What does this have to do with the future? It means that at the Last Judgment, God will – amazingly –deliver a verdict not that we are guilty but that we are in the right with him, all through Jesus.
And that leads onto the third element:
I guess everybody knows that the central message of the Christian faith is about forgiveness. But what is forgiveness? Some people think it is pretending that a bad event didn’t happen. Others think it means excusing people’s actions, by explaining away their conduct. Others think it is about suppressing our anger when we have been wronged.
I don’t think it’s any of these things. True forgiveness looks the person in the wrong squarely in the eye, knowing where the blame lies, not excusing their actions, nor pretending we are not angry. But then, despite laying the blame where it rightly belongs, the one who forgives refuses to pass sentence on the wrongdoer.
And that is what God does for us in Jesus. He knows our actions are wrong, and he doesn’t pretend otherwise. He knows we are blameworthy, but he refuses to sentence us to what we deserve, which is life and eternity without him. He discards the sentence and invites us into his family, which we do but handing our lives over to him.
Again, this is about anticipating the future. Trust your life to Jesus Christ and follow him, and you need have no fear of God’s verdict on you, either now or in the future. He knows where we are in the wrong, but he refuses to pass sentence. In fact, the Greek word used for ‘forgive’ in the New Testament means ‘to set free’. We are like prisoners, expecting to be sentenced for our crimes. But instead, the Judge sets us free by forgiving us.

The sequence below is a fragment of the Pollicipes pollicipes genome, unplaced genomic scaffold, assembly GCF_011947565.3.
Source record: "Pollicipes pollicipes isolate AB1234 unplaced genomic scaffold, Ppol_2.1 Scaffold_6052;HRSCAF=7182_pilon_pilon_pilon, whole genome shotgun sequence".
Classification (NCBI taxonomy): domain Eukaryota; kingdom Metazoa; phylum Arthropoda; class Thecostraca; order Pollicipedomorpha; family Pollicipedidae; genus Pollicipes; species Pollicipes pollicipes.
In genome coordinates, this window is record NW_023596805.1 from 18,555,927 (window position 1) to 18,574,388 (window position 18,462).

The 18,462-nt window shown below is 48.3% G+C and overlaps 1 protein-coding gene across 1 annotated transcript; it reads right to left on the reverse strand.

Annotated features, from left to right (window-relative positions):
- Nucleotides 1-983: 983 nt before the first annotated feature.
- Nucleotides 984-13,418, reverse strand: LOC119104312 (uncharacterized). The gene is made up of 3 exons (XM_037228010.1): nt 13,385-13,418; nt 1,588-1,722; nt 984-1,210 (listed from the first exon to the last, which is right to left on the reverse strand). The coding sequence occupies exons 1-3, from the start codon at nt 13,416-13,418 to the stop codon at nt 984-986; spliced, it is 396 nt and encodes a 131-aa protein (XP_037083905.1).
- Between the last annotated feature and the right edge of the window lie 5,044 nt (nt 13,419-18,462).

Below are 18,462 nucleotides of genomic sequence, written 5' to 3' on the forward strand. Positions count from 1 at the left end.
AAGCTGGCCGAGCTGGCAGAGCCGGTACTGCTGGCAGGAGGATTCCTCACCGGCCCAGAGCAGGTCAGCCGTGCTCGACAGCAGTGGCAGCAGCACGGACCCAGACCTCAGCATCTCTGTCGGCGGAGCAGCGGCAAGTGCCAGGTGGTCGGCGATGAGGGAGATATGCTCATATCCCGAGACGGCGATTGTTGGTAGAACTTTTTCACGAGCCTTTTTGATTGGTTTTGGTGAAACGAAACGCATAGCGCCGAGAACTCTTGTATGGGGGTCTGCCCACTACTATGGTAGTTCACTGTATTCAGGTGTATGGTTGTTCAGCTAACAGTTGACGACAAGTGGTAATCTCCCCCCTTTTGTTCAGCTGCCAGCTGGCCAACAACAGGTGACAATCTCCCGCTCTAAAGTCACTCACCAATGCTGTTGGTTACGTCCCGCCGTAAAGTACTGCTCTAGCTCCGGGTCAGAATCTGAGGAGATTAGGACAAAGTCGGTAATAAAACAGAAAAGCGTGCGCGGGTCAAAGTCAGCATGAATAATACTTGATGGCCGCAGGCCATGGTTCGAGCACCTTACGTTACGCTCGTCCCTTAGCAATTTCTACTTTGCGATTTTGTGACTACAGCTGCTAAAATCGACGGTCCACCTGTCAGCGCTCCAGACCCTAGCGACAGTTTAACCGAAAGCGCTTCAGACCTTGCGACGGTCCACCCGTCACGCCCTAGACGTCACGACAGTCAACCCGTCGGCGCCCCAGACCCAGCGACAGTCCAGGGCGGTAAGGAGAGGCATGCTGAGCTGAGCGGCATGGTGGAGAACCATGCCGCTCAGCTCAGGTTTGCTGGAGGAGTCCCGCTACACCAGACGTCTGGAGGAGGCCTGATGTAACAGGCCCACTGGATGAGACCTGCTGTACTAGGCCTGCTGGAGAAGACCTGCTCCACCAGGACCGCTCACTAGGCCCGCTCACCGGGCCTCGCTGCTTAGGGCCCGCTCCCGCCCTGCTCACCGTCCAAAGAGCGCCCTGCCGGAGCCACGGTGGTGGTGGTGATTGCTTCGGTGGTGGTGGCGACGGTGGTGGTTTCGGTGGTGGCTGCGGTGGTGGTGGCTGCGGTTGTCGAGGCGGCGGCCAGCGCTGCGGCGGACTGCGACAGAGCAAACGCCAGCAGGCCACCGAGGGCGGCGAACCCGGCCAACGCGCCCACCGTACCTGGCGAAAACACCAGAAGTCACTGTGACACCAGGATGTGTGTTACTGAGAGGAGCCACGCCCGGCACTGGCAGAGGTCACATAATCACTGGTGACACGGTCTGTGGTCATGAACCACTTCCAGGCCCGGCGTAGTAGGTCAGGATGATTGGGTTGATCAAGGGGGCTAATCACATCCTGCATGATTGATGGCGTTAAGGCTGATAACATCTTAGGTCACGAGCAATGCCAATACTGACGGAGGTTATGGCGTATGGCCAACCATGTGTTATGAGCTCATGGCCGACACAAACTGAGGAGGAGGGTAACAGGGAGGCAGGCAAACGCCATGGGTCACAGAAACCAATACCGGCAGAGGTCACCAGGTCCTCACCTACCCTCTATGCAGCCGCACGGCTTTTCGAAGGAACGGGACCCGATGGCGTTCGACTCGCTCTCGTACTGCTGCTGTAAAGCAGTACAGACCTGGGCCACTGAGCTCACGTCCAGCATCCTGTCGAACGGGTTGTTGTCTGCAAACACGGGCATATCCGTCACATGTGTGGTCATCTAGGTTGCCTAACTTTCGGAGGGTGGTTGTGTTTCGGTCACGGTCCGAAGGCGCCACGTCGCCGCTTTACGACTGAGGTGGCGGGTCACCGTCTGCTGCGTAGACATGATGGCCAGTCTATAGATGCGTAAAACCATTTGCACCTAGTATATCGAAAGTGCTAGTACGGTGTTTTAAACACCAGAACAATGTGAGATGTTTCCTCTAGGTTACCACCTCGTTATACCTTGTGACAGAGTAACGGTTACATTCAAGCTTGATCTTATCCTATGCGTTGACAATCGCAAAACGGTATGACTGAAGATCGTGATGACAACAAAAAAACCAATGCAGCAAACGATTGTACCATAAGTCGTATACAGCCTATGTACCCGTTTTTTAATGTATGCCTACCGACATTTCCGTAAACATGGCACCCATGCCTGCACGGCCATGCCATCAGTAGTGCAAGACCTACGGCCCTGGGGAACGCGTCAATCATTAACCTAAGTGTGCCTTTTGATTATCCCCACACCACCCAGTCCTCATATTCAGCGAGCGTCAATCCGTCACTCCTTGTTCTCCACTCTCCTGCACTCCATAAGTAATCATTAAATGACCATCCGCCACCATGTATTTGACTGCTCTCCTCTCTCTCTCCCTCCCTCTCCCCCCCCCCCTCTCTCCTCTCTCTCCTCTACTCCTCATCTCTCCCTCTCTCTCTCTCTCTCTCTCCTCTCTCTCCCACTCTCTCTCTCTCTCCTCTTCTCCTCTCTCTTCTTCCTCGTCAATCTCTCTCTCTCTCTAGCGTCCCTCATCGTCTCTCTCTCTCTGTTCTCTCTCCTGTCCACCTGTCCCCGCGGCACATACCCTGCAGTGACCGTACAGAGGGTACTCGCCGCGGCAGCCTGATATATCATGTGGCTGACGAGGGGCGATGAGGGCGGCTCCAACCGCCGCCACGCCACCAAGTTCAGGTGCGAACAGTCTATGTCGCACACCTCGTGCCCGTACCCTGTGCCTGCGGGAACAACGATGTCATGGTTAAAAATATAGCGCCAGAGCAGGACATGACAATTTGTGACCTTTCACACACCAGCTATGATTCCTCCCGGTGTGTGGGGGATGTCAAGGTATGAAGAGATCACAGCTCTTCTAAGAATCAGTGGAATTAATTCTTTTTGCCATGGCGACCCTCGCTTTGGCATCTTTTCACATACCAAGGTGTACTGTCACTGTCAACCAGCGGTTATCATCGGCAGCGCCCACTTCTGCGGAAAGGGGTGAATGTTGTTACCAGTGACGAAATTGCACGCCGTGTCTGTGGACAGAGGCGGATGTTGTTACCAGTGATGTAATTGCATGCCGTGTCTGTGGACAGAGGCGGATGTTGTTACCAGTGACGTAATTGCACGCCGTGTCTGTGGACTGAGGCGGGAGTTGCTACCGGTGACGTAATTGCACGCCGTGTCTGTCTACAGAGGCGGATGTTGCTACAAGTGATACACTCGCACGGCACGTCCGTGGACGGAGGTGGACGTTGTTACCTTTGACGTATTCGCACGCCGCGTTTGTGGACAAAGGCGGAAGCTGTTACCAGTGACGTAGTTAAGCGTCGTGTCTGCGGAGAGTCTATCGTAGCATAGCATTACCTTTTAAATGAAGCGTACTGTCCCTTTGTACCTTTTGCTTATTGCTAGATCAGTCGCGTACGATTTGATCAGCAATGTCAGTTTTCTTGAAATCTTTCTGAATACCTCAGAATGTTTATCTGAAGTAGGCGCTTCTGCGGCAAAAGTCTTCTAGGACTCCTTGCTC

Our call, then, is to receive that by giving ourselves over to Jesus Christ, and then to set others free as we forgive what they have done to us.
The Holy Spirit
So far we’ve had two commands – ‘repent’ and ‘be baptized’, plus one promise ‘the forgiveness of sins’. 2-1 to commands, then. But finally, we have an equaliser from promises: all who repent, are baptized and receive the forgiveness of sins receive God’s own presence in their lives – the Holy Spirit. Why?
At the secondary school we attended in north London, my sister and I had an English teacher who worshipped at a high Anglican church in central London. My sister once asked him why he went there. “I’m just a terrible sinner and I need to feel forgiven,” he replied.
“Don’t you feel that God can change you?” my sister enquired.
“No,” he said.
But the Good News is that change is possible. It isn’t just that God forgives us and cleanses us. As the saying goes, God loves us just as we are, but he loves us too much to leave us as we are.
And that’s why Peter promises the Holy Spirit to those who become disciples of Jesus. So that not only may God forgive us in Jesus Christ, he may also start the long work of making us be more like Jesus Christ. In that sense, God is anticipating us for heaven. The Holy Spirit fits us for the life of God’s kingdom, where everything will conform to his will.
Two thoughts as I close. Firstly, I don’t want our regular churchgoers here to think this doesn’t apply to any of them. Remember that Peter addressed these words to devout religious Jews in Jerusalem for a major feast. Sometimes, those who have been involved in religion all their lives need to hear the call to conversion as much as anybody.
Secondly, what does any of this have to do with one-year-old Holly? She can’t repent, she can’t understand her baptism yet as washing her clean of sin, she can’t appreciate the forgiveness of sins, let alone the power of the Holy Spirit to live a new life.
But today, Ruth and Mike make the promises for her, on the basis of their own faith. They do so, because they aspire to Holly making this kind of commitment for herself, when she is old enough to do so. Today, we promise to pray and prepare so that becoming a disciple of Jesus one day seems the most natural thing in the world for Holly.